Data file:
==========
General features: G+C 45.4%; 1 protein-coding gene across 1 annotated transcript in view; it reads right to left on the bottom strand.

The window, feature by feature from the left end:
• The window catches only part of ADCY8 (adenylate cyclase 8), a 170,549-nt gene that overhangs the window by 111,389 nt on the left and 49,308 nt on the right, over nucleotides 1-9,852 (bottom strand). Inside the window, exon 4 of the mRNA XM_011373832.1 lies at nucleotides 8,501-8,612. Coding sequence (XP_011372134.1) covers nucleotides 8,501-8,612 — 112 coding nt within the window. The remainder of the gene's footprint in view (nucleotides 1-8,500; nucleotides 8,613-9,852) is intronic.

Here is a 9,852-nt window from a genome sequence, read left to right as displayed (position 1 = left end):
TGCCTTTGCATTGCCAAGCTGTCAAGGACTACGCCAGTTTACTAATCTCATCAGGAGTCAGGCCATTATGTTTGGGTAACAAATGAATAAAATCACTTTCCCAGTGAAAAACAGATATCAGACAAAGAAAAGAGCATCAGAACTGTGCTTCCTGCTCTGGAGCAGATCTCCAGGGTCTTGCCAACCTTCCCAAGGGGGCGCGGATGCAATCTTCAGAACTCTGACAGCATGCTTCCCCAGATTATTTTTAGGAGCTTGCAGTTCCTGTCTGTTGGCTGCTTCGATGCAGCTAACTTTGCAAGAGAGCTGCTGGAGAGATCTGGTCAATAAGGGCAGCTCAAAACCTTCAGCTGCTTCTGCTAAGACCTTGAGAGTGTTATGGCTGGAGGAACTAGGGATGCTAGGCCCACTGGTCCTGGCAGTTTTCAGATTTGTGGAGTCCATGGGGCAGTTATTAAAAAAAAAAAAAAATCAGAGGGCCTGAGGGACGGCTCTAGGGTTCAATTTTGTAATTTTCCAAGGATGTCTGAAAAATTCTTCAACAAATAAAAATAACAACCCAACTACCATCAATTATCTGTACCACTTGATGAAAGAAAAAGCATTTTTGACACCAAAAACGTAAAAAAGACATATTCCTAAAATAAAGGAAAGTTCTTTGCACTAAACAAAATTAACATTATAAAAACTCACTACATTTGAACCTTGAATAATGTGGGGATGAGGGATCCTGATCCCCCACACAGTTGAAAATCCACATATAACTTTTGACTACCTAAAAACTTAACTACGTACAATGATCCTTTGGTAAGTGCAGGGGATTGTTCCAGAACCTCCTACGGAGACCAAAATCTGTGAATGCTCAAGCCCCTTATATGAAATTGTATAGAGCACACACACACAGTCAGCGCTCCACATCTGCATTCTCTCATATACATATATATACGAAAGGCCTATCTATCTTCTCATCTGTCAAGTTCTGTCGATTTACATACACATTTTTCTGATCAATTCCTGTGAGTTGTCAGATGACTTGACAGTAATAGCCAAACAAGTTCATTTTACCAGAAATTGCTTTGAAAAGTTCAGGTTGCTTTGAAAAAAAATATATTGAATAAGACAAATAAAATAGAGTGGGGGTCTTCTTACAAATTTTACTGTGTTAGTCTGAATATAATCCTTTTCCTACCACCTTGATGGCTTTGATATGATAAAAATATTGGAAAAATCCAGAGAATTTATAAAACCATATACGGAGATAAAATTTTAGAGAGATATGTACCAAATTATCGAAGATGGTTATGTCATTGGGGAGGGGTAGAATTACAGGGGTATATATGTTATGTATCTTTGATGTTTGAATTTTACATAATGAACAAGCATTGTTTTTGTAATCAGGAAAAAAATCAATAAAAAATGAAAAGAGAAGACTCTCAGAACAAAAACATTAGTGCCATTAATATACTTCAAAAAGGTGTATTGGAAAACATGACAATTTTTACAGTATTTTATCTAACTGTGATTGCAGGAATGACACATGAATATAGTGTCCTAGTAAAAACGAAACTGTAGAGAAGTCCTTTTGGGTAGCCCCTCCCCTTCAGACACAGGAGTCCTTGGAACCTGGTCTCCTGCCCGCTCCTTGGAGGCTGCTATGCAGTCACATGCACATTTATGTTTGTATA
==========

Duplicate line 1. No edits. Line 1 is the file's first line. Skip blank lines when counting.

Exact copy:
General features: G+C 45.4%; 1 protein-coding gene across 1 annotated transcript in view; it reads right to left on the bottom strand.